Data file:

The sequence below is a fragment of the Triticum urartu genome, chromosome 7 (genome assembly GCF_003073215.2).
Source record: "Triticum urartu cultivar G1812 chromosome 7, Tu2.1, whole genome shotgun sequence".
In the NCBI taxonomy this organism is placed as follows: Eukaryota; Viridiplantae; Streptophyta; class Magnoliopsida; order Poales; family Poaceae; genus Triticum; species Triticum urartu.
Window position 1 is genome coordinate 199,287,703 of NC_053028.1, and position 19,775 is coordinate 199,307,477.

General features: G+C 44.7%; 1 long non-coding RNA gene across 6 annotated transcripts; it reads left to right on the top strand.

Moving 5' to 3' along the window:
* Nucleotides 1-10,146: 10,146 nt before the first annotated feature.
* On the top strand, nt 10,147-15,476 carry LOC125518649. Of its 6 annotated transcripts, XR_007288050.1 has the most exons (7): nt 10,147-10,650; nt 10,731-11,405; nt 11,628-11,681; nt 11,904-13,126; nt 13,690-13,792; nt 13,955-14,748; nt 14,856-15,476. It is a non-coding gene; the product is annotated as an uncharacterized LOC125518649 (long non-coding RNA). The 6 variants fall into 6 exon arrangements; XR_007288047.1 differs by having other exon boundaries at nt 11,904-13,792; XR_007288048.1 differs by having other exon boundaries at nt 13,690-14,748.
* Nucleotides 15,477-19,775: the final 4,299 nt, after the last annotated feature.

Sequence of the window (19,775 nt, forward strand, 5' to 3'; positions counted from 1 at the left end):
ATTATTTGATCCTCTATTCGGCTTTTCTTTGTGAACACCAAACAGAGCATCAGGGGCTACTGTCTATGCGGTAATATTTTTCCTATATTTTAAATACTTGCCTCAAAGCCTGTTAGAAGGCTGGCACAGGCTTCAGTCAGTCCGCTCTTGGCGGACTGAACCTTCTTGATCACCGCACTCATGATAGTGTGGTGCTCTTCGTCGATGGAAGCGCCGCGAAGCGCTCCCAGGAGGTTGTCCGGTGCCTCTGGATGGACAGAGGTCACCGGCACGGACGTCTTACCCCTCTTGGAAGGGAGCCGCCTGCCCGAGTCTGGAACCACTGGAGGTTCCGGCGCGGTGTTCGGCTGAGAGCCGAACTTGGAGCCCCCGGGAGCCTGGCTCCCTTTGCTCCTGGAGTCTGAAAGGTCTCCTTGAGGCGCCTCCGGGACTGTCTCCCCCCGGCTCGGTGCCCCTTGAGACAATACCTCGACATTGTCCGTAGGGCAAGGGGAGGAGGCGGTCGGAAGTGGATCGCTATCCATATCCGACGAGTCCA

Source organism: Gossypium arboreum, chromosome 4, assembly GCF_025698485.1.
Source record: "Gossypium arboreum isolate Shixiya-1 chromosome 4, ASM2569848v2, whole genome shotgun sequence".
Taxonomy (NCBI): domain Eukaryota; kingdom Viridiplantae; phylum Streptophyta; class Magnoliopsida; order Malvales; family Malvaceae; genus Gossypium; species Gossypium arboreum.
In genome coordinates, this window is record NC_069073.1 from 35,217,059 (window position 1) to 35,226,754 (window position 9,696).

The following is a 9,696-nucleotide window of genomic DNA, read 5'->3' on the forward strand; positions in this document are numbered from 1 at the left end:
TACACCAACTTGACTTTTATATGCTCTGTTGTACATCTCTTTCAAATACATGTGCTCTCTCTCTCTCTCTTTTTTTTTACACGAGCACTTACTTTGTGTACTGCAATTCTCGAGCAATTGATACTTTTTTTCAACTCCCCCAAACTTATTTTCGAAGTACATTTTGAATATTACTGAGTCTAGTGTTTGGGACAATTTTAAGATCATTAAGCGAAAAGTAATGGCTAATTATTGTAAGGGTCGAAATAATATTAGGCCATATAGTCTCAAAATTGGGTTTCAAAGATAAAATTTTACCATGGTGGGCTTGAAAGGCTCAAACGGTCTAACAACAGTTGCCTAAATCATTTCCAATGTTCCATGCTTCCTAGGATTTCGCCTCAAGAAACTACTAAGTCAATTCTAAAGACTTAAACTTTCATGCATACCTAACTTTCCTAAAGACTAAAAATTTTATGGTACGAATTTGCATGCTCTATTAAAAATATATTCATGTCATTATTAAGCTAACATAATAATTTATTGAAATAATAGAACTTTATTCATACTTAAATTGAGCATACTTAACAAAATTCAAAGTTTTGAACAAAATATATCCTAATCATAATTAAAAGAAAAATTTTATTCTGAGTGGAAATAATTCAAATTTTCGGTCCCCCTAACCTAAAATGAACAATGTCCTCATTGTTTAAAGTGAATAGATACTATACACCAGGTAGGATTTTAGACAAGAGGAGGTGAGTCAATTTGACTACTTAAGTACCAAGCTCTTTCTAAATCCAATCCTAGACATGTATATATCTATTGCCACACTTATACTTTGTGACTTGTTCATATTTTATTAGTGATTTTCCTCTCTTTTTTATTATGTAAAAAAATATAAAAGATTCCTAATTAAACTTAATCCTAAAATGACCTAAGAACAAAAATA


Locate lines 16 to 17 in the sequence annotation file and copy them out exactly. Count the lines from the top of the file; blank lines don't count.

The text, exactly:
The following is a 9,696-nucleotide window of genomic DNA, read 5'->3' on the forward strand; positions in this document are numbered from 1 at the left end:
TACACCAACTTGACTTTTATATGCTCTGTTGTACATCTCTTTCAAATACATGTGCTCTCTCTCTCTCTCTTTTTTTTTACACGAGCACTTACTTTGTGTACTGCAATTCTCGAGCAATTGATACTTTTTTTCAACTCCCCCAAACTTATTTTCGAAGTACATTTTGAATATTACTGAGTCTAGTGTTTGGGACAATTTTAAGATCATTAAGCGAAAAGTAATGGCTAATTATTGTAAGGGTCGAAATAATATTAGGCCATATAGTCTCAAAATTGGGTTTCAAAGATAAAATTTTACCATGGTGGGCTTGAAAGGCTCAAACGGTCTAACAACAGTTGCCTAAATCATTTCCAATGTTCCATGCTTCCTAGGATTTCGCCTCAAGAAACTACTAAGTCAATTCTAAAGACTTAAACTTTCATGCATACCTAACTTTCCTAAAGACTAAAAATTTTATGGTACGAATTTGCATGCTCTATTAAAAATATATTCATGTCATTATTAAGCTAACATAATAATTTATTGAAATAATAGAACTTTATTCATACTTAAATTGAGCATACTTAACAAAATTCAAAGTTTTGAACAAAATATATCCTAATCATAATTAAAAGAAAAATTTTATTCTGAGTGGAAATAATTCAAATTTTCGGTCCCCCTAACCTAAAATGAACAATGTCCTCATTGTTTAAAGTGAATAGATACTATACACCAGGTAGGATTTTAGACAAGAGGAGGTGAGTCAATTTGACTACTTAAGTACCAAGCTCTTTCTAAATCCAATCCTAGACATGTATATATCTATTGCCACACTTATACTTTGTGACTTGTTCATATTTTATTAGTGATTTTCCTCTCTTTTTTATTATGTAAAAAAATATAAAAGATTCCTAATTAAACTTAATCCTAAAATGACCTAAGAACAAAAATA